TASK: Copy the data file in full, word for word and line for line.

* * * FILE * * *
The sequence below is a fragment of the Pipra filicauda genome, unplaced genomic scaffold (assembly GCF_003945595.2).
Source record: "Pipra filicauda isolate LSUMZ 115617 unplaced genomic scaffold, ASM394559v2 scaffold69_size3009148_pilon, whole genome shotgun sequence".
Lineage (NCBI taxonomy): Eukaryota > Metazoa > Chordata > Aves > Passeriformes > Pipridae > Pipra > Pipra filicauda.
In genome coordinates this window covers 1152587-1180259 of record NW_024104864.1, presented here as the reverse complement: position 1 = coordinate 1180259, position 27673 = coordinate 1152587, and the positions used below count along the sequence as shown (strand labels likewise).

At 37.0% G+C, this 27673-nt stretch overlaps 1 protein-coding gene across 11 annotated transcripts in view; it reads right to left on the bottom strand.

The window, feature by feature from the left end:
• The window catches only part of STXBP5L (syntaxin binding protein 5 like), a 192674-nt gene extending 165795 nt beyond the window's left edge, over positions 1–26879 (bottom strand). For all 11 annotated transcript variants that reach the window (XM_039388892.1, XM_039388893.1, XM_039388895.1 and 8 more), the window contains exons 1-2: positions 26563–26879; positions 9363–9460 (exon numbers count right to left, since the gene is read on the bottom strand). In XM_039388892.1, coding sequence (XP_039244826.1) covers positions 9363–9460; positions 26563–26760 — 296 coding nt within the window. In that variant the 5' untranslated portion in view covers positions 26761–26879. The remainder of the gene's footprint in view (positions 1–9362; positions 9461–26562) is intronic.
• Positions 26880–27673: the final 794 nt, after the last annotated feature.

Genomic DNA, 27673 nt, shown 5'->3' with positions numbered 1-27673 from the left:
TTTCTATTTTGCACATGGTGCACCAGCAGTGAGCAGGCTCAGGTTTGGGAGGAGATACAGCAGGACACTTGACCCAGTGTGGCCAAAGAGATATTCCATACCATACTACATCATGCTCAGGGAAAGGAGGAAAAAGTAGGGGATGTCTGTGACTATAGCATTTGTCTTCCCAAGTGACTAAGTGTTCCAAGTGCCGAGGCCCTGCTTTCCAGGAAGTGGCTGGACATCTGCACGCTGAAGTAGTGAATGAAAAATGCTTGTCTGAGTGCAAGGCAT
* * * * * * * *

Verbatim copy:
The sequence below is a fragment of the Pipra filicauda genome, unplaced genomic scaffold (assembly GCF_003945595.2).
Source record: "Pipra filicauda isolate LSUMZ 115617 unplaced genomic scaffold, ASM394559v2 scaffold69_size3009148_pilon, whole genome shotgun sequence".
Lineage (NCBI taxonomy): Eukaryota > Metazoa > Chordata > Aves > Passeriformes > Pipridae > Pipra > Pipra filicauda.
In genome coordinates this window covers 1152587-1180259 of record NW_024104864.1, presented here as the reverse complement: position 1 = coordinate 1180259, position 27673 = coordinate 1152587, and the positions used below count along the sequence as shown (strand labels likewise).

At 37.0% G+C, this 27673-nt stretch overlaps 1 protein-coding gene across 11 annotated transcripts in view; it reads right to left on the bottom strand.

The window, feature by feature from the left end:
• The window catches only part of STXBP5L (syntaxin binding protein 5 like), a 192674-nt gene extending 165795 nt beyond the window's left edge, over positions 1–26879 (bottom strand). For all 11 annotated transcript variants that reach the window (XM_039388892.1, XM_039388893.1, XM_039388895.1 and 8 more), the window contains exons 1-2: positions 26563–26879; positions 9363–9460 (exon numbers count right to left, since the gene is read on the bottom strand). In XM_039388892.1, coding sequence (XP_039244826.1) covers positions 9363–9460; positions 26563–26760 — 296 coding nt within the window. In that variant the 5' untranslated portion in view covers positions 26761–26879. The remainder of the gene's footprint in view (positions 1–9362; positions 9461–26562) is intronic.
• Positions 26880–27673: the final 794 nt, after the last annotated feature.

Genomic DNA, 27673 nt, shown 5'->3' with positions numbered 1-27673 from the left:
TTTCTATTTTGCACATGGTGCACCAGCAGTGAGCAGGCTCAGGTTTGGGAGGAGATACAGCAGGACACTTGACCCAGTGTGGCCAAAGAGATATTCCATACCATACTACATCATGCTCAGGGAAAGGAGGAAAAAGTAGGGGATGTCTGTGACTATAGCATTTGTCTTCCCAAGTGACTAAGTGTTCCAAGTGCCGAGGCCCTGCTTTCCAGGAAGTGGCTGGACATCTGCACGCTGAAGTAGTGAATGAAAAATGCTTGTCTGAGTGCAAGGCAT